After the Windows 8 debacle, Microsoft has worked hard to arrive at Windows 10 everywhere. Apple has stuck to a purely mobile OS and a traditional desktop OS. Google concocted Chrome OS to solve one problem but now seems to want to merge it with Android. Apple has launched watchOS and tvOS and may be on the verge of carOS. What's going on here? How can these companies possibly cope with the massive technical demands of new/merged/derivative OSes and the agggressive security threats on each new OS? John Martellaro ponders the dilemma.
Did you hear the one about night being day, up being down, black being white, and Amazon opening up a brick and mortar book store? It turns out one of those things is true—earlier this week, Amazon opened up its first brick and mortar book store in the tony confines of Seattle’s University Village. Bryan Chaffin looks at what this might mean.
In September Dr. Mac reviewed the (then) new iPhone 6s (in rose gold). He loved 3D Touch and Live Photos but concluded that he wanted an iPhone with a larger screen, better camera, better battery, and one that wasn't so pink. He swapped for a space gray iPhone 6s Plus and says it offers two exclusive features that make all the difference in the world.
More and more, computational devices are making suggestions, even making decisions for us. As the algorithms get more and more sophisticated, human beings could start to lose the ability to evaluate and call into question those suggestions and decisions. Worse, machines have the potential to learn and self-improve much faster than humans, leaving us even further behind. What happens next?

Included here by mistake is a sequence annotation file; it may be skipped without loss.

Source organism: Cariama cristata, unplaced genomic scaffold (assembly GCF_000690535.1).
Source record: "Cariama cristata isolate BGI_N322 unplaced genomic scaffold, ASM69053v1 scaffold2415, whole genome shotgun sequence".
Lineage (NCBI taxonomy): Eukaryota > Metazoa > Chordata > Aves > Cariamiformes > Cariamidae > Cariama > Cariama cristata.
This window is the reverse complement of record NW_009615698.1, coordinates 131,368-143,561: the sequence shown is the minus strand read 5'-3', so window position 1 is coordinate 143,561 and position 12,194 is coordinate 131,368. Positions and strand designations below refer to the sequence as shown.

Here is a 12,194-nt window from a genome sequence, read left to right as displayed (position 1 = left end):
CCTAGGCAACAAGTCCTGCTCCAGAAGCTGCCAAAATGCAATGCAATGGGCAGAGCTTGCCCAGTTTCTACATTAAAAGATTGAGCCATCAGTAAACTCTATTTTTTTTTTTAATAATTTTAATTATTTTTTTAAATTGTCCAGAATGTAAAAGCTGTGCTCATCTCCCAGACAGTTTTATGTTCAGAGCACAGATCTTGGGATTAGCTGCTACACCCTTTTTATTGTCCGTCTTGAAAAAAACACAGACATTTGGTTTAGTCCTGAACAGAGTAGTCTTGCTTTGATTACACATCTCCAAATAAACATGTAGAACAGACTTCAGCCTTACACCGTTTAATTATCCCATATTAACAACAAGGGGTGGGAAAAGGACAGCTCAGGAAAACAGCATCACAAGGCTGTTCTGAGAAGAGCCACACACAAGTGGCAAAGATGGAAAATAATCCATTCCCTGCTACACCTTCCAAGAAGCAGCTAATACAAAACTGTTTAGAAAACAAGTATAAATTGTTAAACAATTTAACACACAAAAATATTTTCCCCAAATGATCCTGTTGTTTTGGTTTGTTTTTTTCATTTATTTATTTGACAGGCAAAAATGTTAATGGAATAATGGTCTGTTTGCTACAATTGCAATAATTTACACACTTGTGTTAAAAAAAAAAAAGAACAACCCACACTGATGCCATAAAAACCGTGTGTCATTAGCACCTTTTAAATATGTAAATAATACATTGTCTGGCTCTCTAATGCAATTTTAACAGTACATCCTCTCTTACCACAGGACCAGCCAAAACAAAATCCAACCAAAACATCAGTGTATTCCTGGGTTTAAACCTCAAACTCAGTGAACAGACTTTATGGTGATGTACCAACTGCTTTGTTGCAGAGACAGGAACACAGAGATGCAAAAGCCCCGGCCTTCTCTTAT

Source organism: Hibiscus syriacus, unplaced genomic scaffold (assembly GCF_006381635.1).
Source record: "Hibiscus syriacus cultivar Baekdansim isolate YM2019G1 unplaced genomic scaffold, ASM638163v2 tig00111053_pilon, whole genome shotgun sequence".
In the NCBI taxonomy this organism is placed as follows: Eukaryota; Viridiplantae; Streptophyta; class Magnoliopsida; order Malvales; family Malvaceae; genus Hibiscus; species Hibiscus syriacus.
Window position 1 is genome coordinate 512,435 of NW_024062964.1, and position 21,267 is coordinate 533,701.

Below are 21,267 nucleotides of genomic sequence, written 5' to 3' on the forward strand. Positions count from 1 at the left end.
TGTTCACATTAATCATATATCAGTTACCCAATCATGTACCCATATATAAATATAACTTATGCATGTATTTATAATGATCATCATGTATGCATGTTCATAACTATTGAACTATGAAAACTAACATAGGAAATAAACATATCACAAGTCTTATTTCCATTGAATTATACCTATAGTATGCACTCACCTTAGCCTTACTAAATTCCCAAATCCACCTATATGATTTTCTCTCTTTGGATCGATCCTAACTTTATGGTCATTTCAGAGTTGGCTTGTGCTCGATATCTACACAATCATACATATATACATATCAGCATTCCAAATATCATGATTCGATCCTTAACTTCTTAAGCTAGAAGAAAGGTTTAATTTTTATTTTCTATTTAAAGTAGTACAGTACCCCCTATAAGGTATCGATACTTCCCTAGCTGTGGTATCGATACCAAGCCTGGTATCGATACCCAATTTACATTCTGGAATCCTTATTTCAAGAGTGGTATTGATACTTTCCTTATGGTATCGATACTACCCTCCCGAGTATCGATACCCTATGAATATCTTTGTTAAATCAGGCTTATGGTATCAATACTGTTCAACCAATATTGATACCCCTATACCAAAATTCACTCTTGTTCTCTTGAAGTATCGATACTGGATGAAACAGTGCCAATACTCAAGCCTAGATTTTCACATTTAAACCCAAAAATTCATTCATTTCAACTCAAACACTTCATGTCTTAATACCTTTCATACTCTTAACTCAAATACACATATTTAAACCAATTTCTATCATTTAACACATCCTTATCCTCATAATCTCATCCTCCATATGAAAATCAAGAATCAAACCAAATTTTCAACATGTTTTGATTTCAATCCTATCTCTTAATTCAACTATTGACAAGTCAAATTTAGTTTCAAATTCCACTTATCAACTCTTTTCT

For the seventh quarter in a row, iPad sales have declined. Does this mean the iPad is a failed product? Does this mean Apple will give up on it? Is the iPad Pro the last stand? Is beating up on Apple for this decline a productive thing to do? John Martellaro says the answer to all these questions is a resounding "No!" You'll see why in a few minutes.
Soon after receiving his Apple Watch, Dr. Mac set out to find the best ways to protect it. He found several good, inexpensive products and one expensive one you should avoid like the plague...
Daniel Kottke, Apple employee #12, liked the new Steve Jobs film. In an interview with CNN, Mr. Kottke said, "[the movie portrayal of Steve Jobs] was very much a caricature ... [but] Aaron Sorkin did such a good job."
All the technical signs point to a future with autonomous (self-driving) cars. Just about every major car company is working on that technology including, we suspect, Apple. But what would happen, hypothetically, if one of these cars were to make a bad mistake in software judgment that injures someone? The legal and ethical issues are enormous.
Apple is stepping up its already aggressive environmental game in China. The irony in this announcement is rich. Many on the political right in the U.S. equate environmentalism with the "commies," yet actually-Communist China has few regulations designed to protect its environment, and even fewer that are actually enforced.
Apple has come out publicly against the Cybersecurity Information Sharing Act, a surveillance bill that would give the U.S. government sweeping powers to collect information from tech companies. In a statement, Apple iterated its position that privacy should not be traded for security.
TMO Weekly Sponsor
ACM 334: Apple’s Mac Pro vs. The Devil’s Advocate
John Kheit, the infamous Devil's Advocate, joins Bryan Chaffin and Jeff Gamet on this episode of the Apple Context Machine.…
TMO Daily Observations 2015-11-25: Apple’s Plans for Faceshift
Apple bought Faceshift, a company that specializes in facial recognition and tracking technology. Kelly Guimont and John Martellaro join Jeff…